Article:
Structural Shift In Fuels Trade To Gain Momentum
BMI View: We anticipate that rising liquids production combined with a ban on US crude exports will prompt robust 40% growth in the US' net fuels exports over the next decade, ensuring it becomes an increasingly important fuel supplier to the European, Latin American and Asian markets. In terms of consumption patterns within the US, we note that greater fuel efficiency will weigh heavily on motor gasoline demand. In contrast, diesel and liquefied petroleum gas (LPG) look set to benefit from rising demand by heavy commercial vehicles and the petrochemicals sector respectively.
The US is in the midst of a structural shift, from net fuels importer to exporter. Soaring domestic production combined with a ban on crude oil exports from the US has prompted refiners to begin ramping up refined product output. Meanwhile, although we anticipate an uptick in consumption, the trend toward greater energy efficiency will weigh on growth rates. Accordingly, we expect that this will prompt fuels net exports to grow by 40% between 2012 and 2022 to reach 1.7mn b/d. While we are not advocating energy independence for the US in our forecast period, as it will continue to import crude oil, albeit in reducing volumes, we do see the US becoming an increasingly important fuels supplier, primarily to Latin America and Europe, but also Asia. The cost advantages of US-produced refined fuels such as diesel could become particularly disruptive to the ailing European refining sector as the US exports gain market share.
Consumption Growth Set To Be Sluggish
While we have seen a surge in fuels consumption in 2013 on the back of base effects and optimism on the US' economic prospects, total US fuels consumption growth over the next decade will likely be at a much reduced rate compared to historic trends. Energy efficiency has a crucial role to play in this trend. Indeed, while motor gasoline will continue to comprise the majority of fuel consumption, its production and consumption will decline over the next decade, as consumers become more cost conscious and prices remain elevated.
|Diesel Gains Ground|
|Refined Fuels Consumption Forecasts, 000s b/d (Left) and Share of the Total (Right)|
That said, although we anticipate that sluggish motor gasoline consumption will temper overall growth, we stress that some fuels look set to expand more rapidly than others. Diesel (aka, distillate fuel oil) looks set to experience the strongest growth in the coming years, both in terms of domestic production, but also consumption and exports. According to BMI's Autos forecasts for the United States, commercial vehicles and heavy trucks (which typically have diesel engines) will be the segments that will grow the fastest in terms of sales. Moreover, even though we forecast that the price of Diesel in the US (as quoted in the New York hub) will be slightly higher in dollars per barrel that gasoline, new generation diesel engines have improved fuel economy in terms of miles/gallon (km/litre), in most cases estimated between 20% to 40% more mileage, therefore making diesel an increasingly appealing option.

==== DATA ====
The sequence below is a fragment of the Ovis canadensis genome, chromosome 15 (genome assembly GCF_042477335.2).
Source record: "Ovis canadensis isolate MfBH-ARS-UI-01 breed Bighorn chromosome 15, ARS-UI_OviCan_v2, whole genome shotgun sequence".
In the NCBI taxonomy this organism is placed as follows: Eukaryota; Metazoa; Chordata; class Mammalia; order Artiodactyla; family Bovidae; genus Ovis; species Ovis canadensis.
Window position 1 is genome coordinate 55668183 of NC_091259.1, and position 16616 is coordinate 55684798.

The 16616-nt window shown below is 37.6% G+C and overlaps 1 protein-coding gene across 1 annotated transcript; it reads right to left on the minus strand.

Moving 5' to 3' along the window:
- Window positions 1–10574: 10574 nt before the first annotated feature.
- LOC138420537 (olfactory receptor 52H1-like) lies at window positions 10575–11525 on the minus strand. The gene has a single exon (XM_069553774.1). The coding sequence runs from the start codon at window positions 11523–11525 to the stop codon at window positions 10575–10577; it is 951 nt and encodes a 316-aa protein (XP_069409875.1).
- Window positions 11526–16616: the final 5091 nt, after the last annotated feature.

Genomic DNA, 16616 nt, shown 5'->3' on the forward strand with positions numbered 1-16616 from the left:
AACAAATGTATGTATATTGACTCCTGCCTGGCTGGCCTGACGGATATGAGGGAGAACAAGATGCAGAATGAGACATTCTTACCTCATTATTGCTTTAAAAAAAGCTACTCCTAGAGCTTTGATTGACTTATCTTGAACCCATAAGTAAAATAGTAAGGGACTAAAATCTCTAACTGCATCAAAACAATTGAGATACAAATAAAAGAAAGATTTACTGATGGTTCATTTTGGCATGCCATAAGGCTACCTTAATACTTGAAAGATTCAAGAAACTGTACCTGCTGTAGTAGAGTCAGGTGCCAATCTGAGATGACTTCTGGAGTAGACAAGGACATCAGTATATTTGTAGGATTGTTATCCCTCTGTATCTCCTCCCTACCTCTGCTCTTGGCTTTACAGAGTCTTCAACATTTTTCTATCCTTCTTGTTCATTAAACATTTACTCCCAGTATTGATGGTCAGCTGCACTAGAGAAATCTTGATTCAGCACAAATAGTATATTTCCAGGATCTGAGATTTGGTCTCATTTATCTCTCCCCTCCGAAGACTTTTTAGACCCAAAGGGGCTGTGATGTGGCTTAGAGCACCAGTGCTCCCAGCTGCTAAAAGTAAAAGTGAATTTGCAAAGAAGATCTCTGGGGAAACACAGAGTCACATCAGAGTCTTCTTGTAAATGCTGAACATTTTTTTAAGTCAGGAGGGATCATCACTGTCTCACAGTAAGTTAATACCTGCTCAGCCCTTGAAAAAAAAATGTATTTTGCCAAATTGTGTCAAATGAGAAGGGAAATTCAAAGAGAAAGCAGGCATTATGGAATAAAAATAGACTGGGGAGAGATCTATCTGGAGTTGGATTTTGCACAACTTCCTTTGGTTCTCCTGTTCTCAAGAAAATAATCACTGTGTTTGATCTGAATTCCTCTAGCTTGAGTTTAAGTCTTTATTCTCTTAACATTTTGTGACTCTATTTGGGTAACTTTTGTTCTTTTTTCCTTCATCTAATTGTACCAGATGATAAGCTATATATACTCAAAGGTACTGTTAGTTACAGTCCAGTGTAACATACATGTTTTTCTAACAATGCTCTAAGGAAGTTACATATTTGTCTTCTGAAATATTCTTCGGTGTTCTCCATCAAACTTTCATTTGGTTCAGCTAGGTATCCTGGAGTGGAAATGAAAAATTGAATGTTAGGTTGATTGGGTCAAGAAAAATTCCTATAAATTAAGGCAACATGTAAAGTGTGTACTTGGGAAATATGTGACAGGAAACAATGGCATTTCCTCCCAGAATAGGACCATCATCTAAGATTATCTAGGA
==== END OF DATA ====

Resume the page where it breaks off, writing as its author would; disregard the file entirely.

|Fuel Economies To Bolster Diesel|
|Diesel and Gasoline Production Forecasts, 000s b/d, and Fuel Price Forecasts at New York, US$/bbl|
This view is further supported by recent oil and gas infrastructure developments. Namely, in the coming quarters, work will commence on the three refineries in North Dakota - the first greenfield refineries in the US since the 1970's and all of which will have a product slate primarily comprised of diesel and naphtha.
|Name||New Capacity, b/d||Status Select||Construction - start||Construction - completion||Main Owner||Products Slate||Crude Input Infrastructure||Crude Feedstock||Products Destination|
|Fort Berthold Reservation||20,000||Under construction||2013||2015||Thunder Butte Petroleum Services||Diesel, Naphtha, Gasoline||Rail, Trucks||Bakken Light Sweet||Midwest (North Dakota)|
|Dakota Prairie Refining||20,000||Under construction||2013||2014||MDU Resources Group, Calumet Specialty Products Partners||Diesel, Naphtha||Rail, Trucks||Bakken crude||Midwest (North Dakota)|
|Dakota Oil Processing||20,000||Approved||2013||2015||Dakota Oil Processing LLC||Diesel, Naphtha||Rail, Truck||Bakken crude||Midwest (North Dakota)|
|Source: BMI Global Refining Database|
When fully operational by 2015, the three facilities will produce a combined 60,000 b/d of diesel, and while the addition is small on the broader scope of the US products market, which measures 19.4mn b/d, we consider it a significant indicator of which segment the market is expecting demand to be.
|Economic Revival Underpins Commercial Vehicle Sales|
|Vehicle Sales, y-o-y % Growth|
Aside from diesel, we also see liquefied petroleum gases (LPG) as the other fuel likely to gain ground over the coming years, highlighting that propane is used increasingly as a feedstock alternative to natural gas for petrochemical plants around the world. We see Asia as a major export market for US LPG, which has already absorbed the vast majority of US LPG exports since 2012.
|Diesel and LPG To Outperform|
|Gross Exports (Historical) by Fuel, Net Exports Forecasts by Fuel (Left), 000s b/d|
This is reflected in the surging number of LPG vessel orders over 2013. Although vessel orders move in cycles, the chart below clearly shows that LPG is currently on an upswing, largely on the back of shippers looking to capitalise from rising demand and new supplies from the US shipped off to global markets. The expansion of the Panama Canal will also enable greater volumes to be shipped to Asia, especially Japan, who is the main LPG consumer in the region.
|Cyclical Highs For LPG Vessel Orders|
|Number of Vessels On Order, Liquid Bulk, By Type|